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NCAA WOMEN'S NOTEBOOK

Doron started something big

It could have been Harvard. Then where would Maryland be?

Brenda Frese had just been named coach of the Terrapins, and she had to begin convincing top recruits to come to College Park, Md. So, out of the hands of Harvard, she plucked now-junior Shay Doron, widely regarded as the recruit that began the revitalization of the Maryland program.

Doron had moved from Israel, where she played in high school in Tel Aviv and where her family still lives, to New York and Christ the King High School -- where, yes, she had to sit through Mass -- to jump-start a basketball career that she hoped would lead her to the WNBA.

She narrowed her college choices to Maryland, Duke, and Harvard. Then she dropped Duke.

It was Cambridge or College Park.

''For obvious reasons, Harvard," Doron said. ''For very different reasons, Maryland. It came down to the reason I moved from Israel back here was for basketball and Maryland was an ACC, Division 1 school, and the most professional way of playing basketball before the next level."

Now, three years into her stay in Maryland, she's in the NCAA final, something that likely wouldn't have happened with Harvard.

Doron's future remains a bit cloudy. She's not sure about the rules regarding international play. She's not sure whether she will have to fulfill Israel's mandatory military service. But, for now, she is focused on her last game of the season for Maryland, a team that originally wasn't even on her list.

''I went on an unofficial visit [to Maryland] due to a tournament in the area, out of extreme luck," Doron said. ''From then on, I met the coaches and I just clicked right away with the coaches and they bounced from out of my top 100 into my top five."

And then to No. 1.

Mid-season preview
The Terrapins thought they were coming to Boston just for a game against Boston College in January. Instead, it was a Final Four preview. After a practice, Frese diverted the bus to TD Banknorth Garden, site of the Final Four. ''None of us knew where we were going," Maryland sophomore Crystal Langhorne said. ''Just us being in the [Garden] made us realize what our goal was, where we needed to go, and what we needed to do to get there." . . . Think playing in front of 19,000 or so fans in the Final Four is just another game for the players? Listen to Duke senior Mistie Williams on her first trip to the final weekend of the season, her freshman year. ''With everything that was happening, I can barely remember the game," she said. ''That's how overwhelmed I was. My first year being here, I was just so overwhelmed, the crowd was so loud, I was just lost." . . . Neither Maryland nor Duke has won an NCAA title, though both teams have been to the Final Four. Maryland made trips in 1982 and 1989, though it never reached the championship game. Duke has been to three previous Final Fours, and played for the title in 1999, losing to Purdue.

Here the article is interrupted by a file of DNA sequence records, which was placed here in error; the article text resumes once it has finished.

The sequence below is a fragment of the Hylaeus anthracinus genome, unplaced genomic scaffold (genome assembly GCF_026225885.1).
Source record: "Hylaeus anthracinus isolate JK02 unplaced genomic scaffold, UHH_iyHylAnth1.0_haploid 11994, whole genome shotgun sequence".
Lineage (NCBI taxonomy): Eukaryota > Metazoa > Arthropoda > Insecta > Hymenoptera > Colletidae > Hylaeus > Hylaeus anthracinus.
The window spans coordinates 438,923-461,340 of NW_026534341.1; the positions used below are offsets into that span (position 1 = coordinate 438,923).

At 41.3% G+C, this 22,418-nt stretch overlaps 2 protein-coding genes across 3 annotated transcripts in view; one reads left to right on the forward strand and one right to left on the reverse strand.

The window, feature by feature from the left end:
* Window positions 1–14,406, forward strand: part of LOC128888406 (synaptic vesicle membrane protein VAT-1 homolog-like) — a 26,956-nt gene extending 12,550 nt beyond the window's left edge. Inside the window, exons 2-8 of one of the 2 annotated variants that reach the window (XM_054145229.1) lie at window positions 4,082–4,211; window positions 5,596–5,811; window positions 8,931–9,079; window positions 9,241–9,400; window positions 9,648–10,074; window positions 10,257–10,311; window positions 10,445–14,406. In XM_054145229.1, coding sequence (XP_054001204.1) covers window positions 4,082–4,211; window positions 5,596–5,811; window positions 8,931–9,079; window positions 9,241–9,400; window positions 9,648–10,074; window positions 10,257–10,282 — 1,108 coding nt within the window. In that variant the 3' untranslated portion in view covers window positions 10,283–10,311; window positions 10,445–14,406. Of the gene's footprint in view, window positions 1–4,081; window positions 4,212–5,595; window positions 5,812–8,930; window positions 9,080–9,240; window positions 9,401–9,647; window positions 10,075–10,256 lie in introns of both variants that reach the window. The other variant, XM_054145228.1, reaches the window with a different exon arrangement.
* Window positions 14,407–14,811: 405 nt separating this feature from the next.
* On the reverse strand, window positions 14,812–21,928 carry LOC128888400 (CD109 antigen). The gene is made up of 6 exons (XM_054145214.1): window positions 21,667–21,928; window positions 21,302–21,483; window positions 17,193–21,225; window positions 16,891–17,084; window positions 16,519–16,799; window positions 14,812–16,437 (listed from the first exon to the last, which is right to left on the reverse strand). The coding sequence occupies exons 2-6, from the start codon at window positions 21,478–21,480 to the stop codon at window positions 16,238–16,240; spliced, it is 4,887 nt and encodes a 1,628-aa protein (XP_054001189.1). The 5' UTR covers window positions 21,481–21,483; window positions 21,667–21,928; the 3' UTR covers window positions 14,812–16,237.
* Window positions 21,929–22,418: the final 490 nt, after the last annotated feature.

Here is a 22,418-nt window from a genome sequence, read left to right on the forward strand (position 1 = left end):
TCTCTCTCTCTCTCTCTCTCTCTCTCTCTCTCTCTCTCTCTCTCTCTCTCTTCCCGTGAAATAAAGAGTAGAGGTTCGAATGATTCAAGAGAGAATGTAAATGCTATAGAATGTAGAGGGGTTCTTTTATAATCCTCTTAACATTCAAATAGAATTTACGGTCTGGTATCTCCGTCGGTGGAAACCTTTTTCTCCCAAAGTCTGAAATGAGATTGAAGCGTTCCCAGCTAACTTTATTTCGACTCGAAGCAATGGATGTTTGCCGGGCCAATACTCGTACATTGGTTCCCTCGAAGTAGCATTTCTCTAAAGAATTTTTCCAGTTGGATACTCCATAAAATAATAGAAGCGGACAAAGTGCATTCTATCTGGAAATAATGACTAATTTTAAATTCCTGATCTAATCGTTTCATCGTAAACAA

Building blocks
Frese has built something out of nothing, which prompted the following from Kristi Toliver when asked about any recruiting irregularities at College Park. ''We came to a place that didn't have anything," Toliver said. ''That's our motivation. If that's illegal, I'm sorry." Toliver said she was a huge UConn fan growing up and didn't focus on Maryland until well into high school. She thinks the young Terps can start a mini-dynasty, ''just like UConn with the Sue Bird, Diana Taurasi, Swin Cash teams." Those teams won four of five titles between 2000 and 2004.

Peter May of the Globe staff contributed to this report.

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